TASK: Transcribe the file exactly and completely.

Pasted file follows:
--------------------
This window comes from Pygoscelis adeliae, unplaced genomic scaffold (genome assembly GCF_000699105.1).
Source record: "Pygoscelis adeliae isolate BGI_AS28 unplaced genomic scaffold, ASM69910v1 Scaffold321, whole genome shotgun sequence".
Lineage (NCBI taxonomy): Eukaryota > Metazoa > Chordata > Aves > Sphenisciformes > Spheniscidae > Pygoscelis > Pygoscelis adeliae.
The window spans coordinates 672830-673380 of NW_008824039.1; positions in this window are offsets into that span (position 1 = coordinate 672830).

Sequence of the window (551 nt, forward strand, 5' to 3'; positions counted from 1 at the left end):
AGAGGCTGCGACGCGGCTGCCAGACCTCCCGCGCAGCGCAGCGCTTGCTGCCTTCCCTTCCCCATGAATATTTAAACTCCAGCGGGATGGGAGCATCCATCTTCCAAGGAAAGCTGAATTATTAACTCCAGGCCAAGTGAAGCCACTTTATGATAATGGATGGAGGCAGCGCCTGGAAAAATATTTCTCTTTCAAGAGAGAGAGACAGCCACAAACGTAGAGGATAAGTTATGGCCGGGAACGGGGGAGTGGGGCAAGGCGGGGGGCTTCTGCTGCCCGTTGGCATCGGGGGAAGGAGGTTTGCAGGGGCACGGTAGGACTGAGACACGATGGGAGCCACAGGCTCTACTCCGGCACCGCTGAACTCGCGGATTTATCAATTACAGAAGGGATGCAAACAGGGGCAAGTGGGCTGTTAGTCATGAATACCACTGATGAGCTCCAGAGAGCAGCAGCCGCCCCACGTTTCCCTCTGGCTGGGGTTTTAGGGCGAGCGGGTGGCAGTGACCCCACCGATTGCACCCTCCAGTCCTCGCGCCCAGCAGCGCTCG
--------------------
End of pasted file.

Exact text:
This window comes from Pygoscelis adeliae, unplaced genomic scaffold (genome assembly GCF_000699105.1).
Source record: "Pygoscelis adeliae isolate BGI_AS28 unplaced genomic scaffold, ASM69910v1 Scaffold321, whole genome shotgun sequence".
Lineage (NCBI taxonomy): Eukaryota > Metazoa > Chordata > Aves > Sphenisciformes > Spheniscidae > Pygoscelis > Pygoscelis adeliae.
The window spans coordinates 672830-673380 of NW_008824039.1; positions in this window are offsets into that span (position 1 = coordinate 672830).

Sequence of the window (551 nt, forward strand, 5' to 3'; positions counted from 1 at the left end):
AGAGGCTGCGACGCGGCTGCCAGACCTCCCGCGCAGCGCAGCGCTTGCTGCCTTCCCTTCCCCATGAATATTTAAACTCCAGCGGGATGGGAGCATCCATCTTCCAAGGAAAGCTGAATTATTAACTCCAGGCCAAGTGAAGCCACTTTATGATAATGGATGGAGGCAGCGCCTGGAAAAATATTTCTCTTTCAAGAGAGAGAGACAGCCACAAACGTAGAGGATAAGTTATGGCCGGGAACGGGGGAGTGGGGCAAGGCGGGGGGCTTCTGCTGCCCGTTGGCATCGGGGGAAGGAGGTTTGCAGGGGCACGGTAGGACTGAGACACGATGGGAGCCACAGGCTCTACTCCGGCACCGCTGAACTCGCGGATTTATCAATTACAGAAGGGATGCAAACAGGGGCAAGTGGGCTGTTAGTCATGAATACCACTGATGAGCTCCAGAGAGCAGCAGCCGCCCCACGTTTCCCTCTGGCTGGGGTTTTAGGGCGAGCGGGTGGCAGTGACCCCACCGATTGCACCCTCCAGTCCTCGCGCCCAGCAGCGCTCG